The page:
Are you interested in solving the nation’s most critical health care problems? The Health and Human Services Department (HHS) is looking for external experts and entrepreneurs to work on innovative projects through the HHS Innovation Fellows Program . The Innovation Fellows Program aims to bring external ideas and expertise to HHS’s own innovation process and rapidly create, develop, engage and accelerate innovation. The Innovations Fellows Program marries innovative opportunities and federal staff to innovative external experts. The benefits for both parties are twofold, the internal innovators receive expertise on an innovative project and external innovators receive a unique experience in government, solving some of the most critical issues this nation faces. HHS is using the Innovation Fellows Program as a means to advance innovation internally at HHS and address some of the nation’s largest health care problems. The projects that have been accepted for this first round include:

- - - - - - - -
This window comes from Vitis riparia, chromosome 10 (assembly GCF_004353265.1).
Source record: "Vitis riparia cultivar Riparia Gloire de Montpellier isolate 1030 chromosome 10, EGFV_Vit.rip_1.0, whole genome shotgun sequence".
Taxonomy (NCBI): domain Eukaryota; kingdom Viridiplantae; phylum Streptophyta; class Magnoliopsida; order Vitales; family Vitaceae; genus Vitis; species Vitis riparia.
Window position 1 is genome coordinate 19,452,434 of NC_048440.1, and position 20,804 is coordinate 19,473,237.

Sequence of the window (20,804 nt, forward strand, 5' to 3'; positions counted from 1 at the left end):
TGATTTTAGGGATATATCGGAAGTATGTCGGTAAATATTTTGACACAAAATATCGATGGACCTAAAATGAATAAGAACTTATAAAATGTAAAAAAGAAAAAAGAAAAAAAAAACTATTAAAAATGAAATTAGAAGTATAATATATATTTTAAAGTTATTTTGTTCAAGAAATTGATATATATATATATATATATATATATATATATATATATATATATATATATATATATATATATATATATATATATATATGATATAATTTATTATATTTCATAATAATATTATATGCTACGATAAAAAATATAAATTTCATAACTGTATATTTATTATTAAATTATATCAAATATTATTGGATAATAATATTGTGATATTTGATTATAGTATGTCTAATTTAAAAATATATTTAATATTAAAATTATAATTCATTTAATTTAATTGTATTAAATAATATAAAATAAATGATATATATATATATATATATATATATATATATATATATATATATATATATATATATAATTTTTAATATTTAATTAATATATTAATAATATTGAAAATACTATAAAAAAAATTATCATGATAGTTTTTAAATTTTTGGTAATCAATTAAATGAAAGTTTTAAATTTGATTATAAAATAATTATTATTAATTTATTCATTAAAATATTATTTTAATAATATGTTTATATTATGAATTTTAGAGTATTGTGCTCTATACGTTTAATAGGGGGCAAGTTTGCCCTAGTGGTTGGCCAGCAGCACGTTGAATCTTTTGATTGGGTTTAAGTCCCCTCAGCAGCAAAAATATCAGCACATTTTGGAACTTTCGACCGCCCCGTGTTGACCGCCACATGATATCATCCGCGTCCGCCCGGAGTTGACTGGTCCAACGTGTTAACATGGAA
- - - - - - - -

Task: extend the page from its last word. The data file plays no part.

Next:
- Accelerating clinical quality measures for the Affordable Care Act: Develop new clinical quality measures that incorporate information available in electronic health records to monitor the impact of the implementation of the HITECH Act (ARRA) and the Affordable Care Act (ACA).
- Designing the infrastructure for Medicaid and CHIP eligibility: Develop an electronic infrastructure that States can integrate to implement the Modified Adjusted Gross Income (MAGI) method for determining eligibility for Medicaid and the Children’s Health Insurance Program (CHIP) eligibility that is required under the Affordable Care Act (ACA).